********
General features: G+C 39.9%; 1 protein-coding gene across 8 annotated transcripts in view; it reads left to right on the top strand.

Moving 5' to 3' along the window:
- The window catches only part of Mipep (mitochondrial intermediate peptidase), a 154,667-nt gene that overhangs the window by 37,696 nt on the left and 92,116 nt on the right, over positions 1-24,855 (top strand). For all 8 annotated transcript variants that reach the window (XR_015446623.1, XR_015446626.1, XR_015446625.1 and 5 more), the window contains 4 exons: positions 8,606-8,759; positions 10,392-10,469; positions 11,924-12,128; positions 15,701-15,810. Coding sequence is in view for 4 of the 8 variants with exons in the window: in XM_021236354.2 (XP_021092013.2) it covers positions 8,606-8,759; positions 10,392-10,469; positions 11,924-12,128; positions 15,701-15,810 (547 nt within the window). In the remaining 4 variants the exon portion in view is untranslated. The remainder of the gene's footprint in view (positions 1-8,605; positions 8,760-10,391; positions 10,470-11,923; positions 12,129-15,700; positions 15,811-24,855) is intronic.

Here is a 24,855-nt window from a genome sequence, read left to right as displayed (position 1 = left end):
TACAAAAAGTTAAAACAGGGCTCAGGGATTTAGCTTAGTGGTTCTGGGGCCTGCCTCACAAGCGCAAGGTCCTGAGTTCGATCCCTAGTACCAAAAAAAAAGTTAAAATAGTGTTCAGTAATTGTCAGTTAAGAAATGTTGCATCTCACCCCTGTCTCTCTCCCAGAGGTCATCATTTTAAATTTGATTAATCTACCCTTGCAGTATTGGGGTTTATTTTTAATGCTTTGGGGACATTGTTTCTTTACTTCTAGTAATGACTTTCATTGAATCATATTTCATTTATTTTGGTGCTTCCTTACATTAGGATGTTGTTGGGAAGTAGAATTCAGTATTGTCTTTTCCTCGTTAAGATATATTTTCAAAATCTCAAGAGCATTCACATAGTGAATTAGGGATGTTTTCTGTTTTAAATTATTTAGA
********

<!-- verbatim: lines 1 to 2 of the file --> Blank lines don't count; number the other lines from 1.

General features: G+C 39.9%; 1 protein-coding gene across 8 annotated transcripts in view; it reads left to right on the top strand.

Moving 5' to 3' along the window: